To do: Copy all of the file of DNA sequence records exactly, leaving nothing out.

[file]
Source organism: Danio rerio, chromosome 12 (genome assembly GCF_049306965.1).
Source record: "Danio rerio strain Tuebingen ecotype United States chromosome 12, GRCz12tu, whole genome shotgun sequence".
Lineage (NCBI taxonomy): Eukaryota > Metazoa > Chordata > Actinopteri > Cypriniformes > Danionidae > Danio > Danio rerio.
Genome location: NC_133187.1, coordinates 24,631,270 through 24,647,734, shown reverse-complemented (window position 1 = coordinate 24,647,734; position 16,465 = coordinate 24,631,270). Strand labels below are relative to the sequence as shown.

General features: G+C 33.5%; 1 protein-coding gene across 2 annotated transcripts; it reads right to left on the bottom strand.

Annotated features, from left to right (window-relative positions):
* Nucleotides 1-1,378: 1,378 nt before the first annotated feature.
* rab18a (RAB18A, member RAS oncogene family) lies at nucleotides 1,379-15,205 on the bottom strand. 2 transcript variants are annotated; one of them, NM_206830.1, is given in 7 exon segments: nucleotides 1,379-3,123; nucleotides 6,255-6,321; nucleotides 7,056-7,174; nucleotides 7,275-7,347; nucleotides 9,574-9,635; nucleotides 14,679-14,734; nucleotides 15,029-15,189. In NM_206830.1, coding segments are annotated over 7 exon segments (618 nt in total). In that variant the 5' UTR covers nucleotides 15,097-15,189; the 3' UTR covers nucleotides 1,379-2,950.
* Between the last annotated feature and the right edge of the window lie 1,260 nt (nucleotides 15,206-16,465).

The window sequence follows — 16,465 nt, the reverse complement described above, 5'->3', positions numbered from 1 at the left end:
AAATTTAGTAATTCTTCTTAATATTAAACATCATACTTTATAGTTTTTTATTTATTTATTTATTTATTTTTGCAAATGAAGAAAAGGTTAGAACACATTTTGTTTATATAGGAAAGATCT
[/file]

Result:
Source organism: Danio rerio, chromosome 12 (genome assembly GCF_049306965.1).
Source record: "Danio rerio strain Tuebingen ecotype United States chromosome 12, GRCz12tu, whole genome shotgun sequence".
Lineage (NCBI taxonomy): Eukaryota > Metazoa > Chordata > Actinopteri > Cypriniformes > Danionidae > Danio > Danio rerio.
Genome location: NC_133187.1, coordinates 24,631,270 through 24,647,734, shown reverse-complemented (window position 1 = coordinate 24,647,734; position 16,465 = coordinate 24,631,270). Strand labels below are relative to the sequence as shown.

General features: G+C 33.5%; 1 protein-coding gene across 2 annotated transcripts; it reads right to left on the bottom strand.

Annotated features, from left to right (window-relative positions):
* Nucleotides 1-1,378: 1,378 nt before the first annotated feature.
* rab18a (RAB18A, member RAS oncogene family) lies at nucleotides 1,379-15,205 on the bottom strand. 2 transcript variants are annotated; one of them, NM_206830.1, is given in 7 exon segments: nucleotides 1,379-3,123; nucleotides 6,255-6,321; nucleotides 7,056-7,174; nucleotides 7,275-7,347; nucleotides 9,574-9,635; nucleotides 14,679-14,734; nucleotides 15,029-15,189. In NM_206830.1, coding segments are annotated over 7 exon segments (618 nt in total). In that variant the 5' UTR covers nucleotides 15,097-15,189; the 3' UTR covers nucleotides 1,379-2,950.
* Between the last annotated feature and the right edge of the window lie 1,260 nt (nucleotides 15,206-16,465).

The window sequence follows — 16,465 nt, the reverse complement described above, 5'->3', positions numbered from 1 at the left end:
AAATTTAGTAATTCTTCTTAATATTAAACATCATACTTTATAGTTTTTTATTTATTTATTTATTTATTTTTGCAAATGAAGAAAAGGTTAGAACACATTTTGTTTATATAGGAAAGATCT